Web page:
“At present, we can’t even get witnesses, or anybody in intelligence,” to testify, because “they’re off-limits to all of us,” he said.

Senate Homeland Security and Governmental Affairs Committee Chairman Ron Johnson (R-Wis.) said earlier this month he had no plans to have his panel investigate the Russian-hacking allegations. The Senate Banking Committee has also not outlined plans for any major investigations, though it has jurisdiction over any sanctions to step up punitive actions against Russia.

That leaves the Senate Armed Services Committee to tackle how the United States should marshal its defense and national security resources to deter — or respond to — cyberattacks.

After the opening full committee hearings, the plan is to hand off the day-to-day work of the investigation to the head of a new cybersecurity subcommittee, Sen. Mike Rounds (R-S.D.), at an undetermined point in the future.

But Rounds will not have a free hand. Though the full membership of the cybersecurity panel has not yet been set, McCain has decided to award one of the rank-and-file seats to himself. Rounds has already promised that he is “not going to overstep my bounds” when it comes to the chairman.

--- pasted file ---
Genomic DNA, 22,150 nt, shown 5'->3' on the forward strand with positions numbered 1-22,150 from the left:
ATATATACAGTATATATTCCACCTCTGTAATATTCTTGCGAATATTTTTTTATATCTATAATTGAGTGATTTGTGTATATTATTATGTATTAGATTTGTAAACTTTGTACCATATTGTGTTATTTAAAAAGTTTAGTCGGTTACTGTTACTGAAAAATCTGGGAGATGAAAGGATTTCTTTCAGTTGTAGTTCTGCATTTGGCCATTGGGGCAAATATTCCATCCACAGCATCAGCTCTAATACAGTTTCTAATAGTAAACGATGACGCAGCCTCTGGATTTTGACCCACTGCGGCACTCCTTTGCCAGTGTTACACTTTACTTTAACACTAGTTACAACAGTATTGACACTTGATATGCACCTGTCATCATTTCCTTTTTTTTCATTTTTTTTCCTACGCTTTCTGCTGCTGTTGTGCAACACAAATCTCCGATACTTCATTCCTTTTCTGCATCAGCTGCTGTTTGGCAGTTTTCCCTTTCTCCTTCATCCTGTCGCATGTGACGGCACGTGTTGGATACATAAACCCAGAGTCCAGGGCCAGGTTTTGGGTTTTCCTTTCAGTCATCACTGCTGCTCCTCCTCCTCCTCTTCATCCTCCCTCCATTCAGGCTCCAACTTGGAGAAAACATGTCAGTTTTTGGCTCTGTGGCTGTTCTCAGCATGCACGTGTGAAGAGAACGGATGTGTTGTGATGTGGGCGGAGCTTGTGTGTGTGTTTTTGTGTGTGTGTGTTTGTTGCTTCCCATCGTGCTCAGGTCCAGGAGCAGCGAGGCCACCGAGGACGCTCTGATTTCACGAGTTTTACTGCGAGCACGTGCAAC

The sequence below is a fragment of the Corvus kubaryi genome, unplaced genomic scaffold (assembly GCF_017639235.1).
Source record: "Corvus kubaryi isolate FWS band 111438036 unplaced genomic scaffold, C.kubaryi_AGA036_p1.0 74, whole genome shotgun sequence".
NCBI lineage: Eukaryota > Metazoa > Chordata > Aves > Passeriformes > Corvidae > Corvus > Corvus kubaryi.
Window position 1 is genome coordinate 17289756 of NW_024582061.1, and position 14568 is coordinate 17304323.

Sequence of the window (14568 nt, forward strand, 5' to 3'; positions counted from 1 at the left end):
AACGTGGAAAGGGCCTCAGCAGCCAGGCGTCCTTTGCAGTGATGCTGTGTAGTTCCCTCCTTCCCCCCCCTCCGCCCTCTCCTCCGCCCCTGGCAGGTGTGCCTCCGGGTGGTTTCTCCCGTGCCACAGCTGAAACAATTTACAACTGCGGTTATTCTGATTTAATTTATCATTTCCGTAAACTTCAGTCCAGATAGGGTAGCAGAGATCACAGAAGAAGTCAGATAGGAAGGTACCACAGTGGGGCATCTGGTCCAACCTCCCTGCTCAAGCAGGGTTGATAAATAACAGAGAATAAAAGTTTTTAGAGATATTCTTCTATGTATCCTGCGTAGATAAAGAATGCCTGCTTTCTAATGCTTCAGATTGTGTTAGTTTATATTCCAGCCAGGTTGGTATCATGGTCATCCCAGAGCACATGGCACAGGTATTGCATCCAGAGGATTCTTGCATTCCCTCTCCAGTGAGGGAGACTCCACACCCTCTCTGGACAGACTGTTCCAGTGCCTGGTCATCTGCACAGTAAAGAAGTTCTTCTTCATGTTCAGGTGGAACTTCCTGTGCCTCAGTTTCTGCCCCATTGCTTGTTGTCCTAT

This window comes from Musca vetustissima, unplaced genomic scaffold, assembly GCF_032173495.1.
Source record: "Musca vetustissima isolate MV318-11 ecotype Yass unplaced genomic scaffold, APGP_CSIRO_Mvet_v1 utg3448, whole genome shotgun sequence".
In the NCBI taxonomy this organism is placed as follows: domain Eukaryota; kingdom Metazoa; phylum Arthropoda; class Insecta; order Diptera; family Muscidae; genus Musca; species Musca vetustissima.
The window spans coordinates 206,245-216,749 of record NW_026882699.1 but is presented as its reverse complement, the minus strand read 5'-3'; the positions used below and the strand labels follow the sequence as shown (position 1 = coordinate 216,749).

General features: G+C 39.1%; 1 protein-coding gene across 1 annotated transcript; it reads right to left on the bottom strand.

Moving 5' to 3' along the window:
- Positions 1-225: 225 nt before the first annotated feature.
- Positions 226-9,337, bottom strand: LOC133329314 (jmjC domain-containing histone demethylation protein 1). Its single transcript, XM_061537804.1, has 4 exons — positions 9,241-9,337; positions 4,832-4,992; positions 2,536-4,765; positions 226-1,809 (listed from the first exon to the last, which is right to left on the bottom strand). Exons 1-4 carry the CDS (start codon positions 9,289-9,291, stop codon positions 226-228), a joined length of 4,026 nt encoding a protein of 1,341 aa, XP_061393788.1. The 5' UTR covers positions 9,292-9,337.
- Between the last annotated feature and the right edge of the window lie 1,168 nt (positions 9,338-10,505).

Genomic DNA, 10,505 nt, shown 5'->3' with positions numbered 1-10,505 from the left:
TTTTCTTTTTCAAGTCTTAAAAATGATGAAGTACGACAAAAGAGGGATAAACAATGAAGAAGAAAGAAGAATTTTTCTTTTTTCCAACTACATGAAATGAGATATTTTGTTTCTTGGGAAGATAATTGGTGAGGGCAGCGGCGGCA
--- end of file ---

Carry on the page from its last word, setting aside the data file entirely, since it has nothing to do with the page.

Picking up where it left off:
Rounds, a first-term senator and former governor of South Dakota, was the last-minute pick to replace a McCain confidant, Sen. Lindsey O. Graham (R-S.C.), who opted not to seek the waiver necessary to take on the panel as his third subcommittee chairmanship.

Graham has secured such a waiver before, but he and McCain cast the move as practical, denying that Senate GOP leaders might not agree to let Graham, the conference’s loudest Trump critic, spearhead what is likely to be the Senate’s highest-profile investigation into Russian hacks.

In an interview, Rounds said he has confidence in the new administration because of Trump’s national security picks — particularly James Mattis as Pentagon chief. Rounds said that he is “not looking for a fight” with officials but added that he is prepared “to go wherever the information takes us,” promising that “we’re going to get results.”

Rounds has lobbied for cybersecurity responses in relatively quiet anonymity, but his signature mark in the arena is the current law, passed as part of a massive defense bill last year, insisting the Pentagon define when a cybersecurity breach or attack constitutes an act of war.

His goal now is to craft policy describing what to do in the event of a cyberattack. He would not outline his ideal terms, pledge to fully publicize the results or endorse new sanctions on Russia. He noted that “if Congress places sanctions on [Russia], the administration can’t simply decide not to enforce them.”

But Rounds said that would-be hackers and adversaries should understand there will be “serious repercussions” for anyone trying in the future to interfere with an election through cyberspace.

“We should not take anything off the table,” he said, likening cyberattacks to other acts of war. “What we would do in regard to a [physical] attack, we should also be able to use for a cyberattack.”